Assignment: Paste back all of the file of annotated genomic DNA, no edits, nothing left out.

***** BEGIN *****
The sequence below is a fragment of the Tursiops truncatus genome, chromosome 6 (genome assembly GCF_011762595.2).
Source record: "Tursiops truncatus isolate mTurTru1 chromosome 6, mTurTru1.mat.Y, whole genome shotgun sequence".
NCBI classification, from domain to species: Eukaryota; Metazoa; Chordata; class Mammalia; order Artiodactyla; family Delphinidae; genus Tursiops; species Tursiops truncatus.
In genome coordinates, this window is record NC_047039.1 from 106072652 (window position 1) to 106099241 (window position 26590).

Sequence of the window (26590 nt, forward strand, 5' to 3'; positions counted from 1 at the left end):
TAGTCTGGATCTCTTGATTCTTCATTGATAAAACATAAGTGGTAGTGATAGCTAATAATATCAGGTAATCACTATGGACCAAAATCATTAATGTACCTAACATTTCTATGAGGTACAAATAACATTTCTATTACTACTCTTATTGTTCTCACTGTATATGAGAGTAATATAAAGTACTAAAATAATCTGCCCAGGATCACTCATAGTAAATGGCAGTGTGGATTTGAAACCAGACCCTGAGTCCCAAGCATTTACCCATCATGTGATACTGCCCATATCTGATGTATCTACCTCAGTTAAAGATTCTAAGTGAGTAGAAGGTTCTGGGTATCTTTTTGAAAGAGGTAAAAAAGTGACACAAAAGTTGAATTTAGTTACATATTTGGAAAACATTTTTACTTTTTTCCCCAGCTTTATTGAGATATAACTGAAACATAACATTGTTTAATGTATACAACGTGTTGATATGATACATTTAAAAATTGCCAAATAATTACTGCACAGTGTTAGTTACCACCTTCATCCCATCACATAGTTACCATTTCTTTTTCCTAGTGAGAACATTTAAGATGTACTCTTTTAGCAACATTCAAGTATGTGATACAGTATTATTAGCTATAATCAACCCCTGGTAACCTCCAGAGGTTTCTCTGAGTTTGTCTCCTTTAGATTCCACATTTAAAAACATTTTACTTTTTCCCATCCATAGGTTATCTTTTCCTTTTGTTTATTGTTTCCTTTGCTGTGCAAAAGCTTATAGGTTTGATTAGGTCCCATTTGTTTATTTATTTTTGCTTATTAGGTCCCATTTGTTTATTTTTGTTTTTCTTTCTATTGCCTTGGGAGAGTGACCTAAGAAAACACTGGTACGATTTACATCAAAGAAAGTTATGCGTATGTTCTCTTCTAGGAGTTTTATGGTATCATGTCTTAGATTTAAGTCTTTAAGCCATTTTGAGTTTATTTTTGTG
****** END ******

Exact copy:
The sequence below is a fragment of the Tursiops truncatus genome, chromosome 6 (genome assembly GCF_011762595.2).
Source record: "Tursiops truncatus isolate mTurTru1 chromosome 6, mTurTru1.mat.Y, whole genome shotgun sequence".
NCBI classification, from domain to species: Eukaryota; Metazoa; Chordata; class Mammalia; order Artiodactyla; family Delphinidae; genus Tursiops; species Tursiops truncatus.
In genome coordinates, this window is record NC_047039.1 from 106072652 (window position 1) to 106099241 (window position 26590).

Sequence of the window (26590 nt, forward strand, 5' to 3'; positions counted from 1 at the left end):
TAGTCTGGATCTCTTGATTCTTCATTGATAAAACATAAGTGGTAGTGATAGCTAATAATATCAGGTAATCACTATGGACCAAAATCATTAATGTACCTAACATTTCTATGAGGTACAAATAACATTTCTATTACTACTCTTATTGTTCTCACTGTATATGAGAGTAATATAAAGTACTAAAATAATCTGCCCAGGATCACTCATAGTAAATGGCAGTGTGGATTTGAAACCAGACCCTGAGTCCCAAGCATTTACCCATCATGTGATACTGCCCATATCTGATGTATCTACCTCAGTTAAAGATTCTAAGTGAGTAGAAGGTTCTGGGTATCTTTTTGAAAGAGGTAAAAAAGTGACACAAAAGTTGAATTTAGTTACATATTTGGAAAACATTTTTACTTTTTTCCCCAGCTTTATTGAGATATAACTGAAACATAACATTGTTTAATGTATACAACGTGTTGATATGATACATTTAAAAATTGCCAAATAATTACTGCACAGTGTTAGTTACCACCTTCATCCCATCACATAGTTACCATTTCTTTTTCCTAGTGAGAACATTTAAGATGTACTCTTTTAGCAACATTCAAGTATGTGATACAGTATTATTAGCTATAATCAACCCCTGGTAACCTCCAGAGGTTTCTCTGAGTTTGTCTCCTTTAGATTCCACATTTAAAAACATTTTACTTTTTCCCATCCATAGGTTATCTTTTCCTTTTGTTTATTGTTTCCTTTGCTGTGCAAAAGCTTATAGGTTTGATTAGGTCCCATTTGTTTATTTATTTTTGCTTATTAGGTCCCATTTGTTTATTTTTGTTTTTCTTTCTATTGCCTTGGGAGAGTGACCTAAGAAAACACTGGTACGATTTACATCAAAGAAAGTTATGCGTATGTTCTCTTCTAGGAGTTTTATGGTATCATGTCTTAGATTTAAGTCTTTAAGCCATTTTGAGTTTATTTTTGTG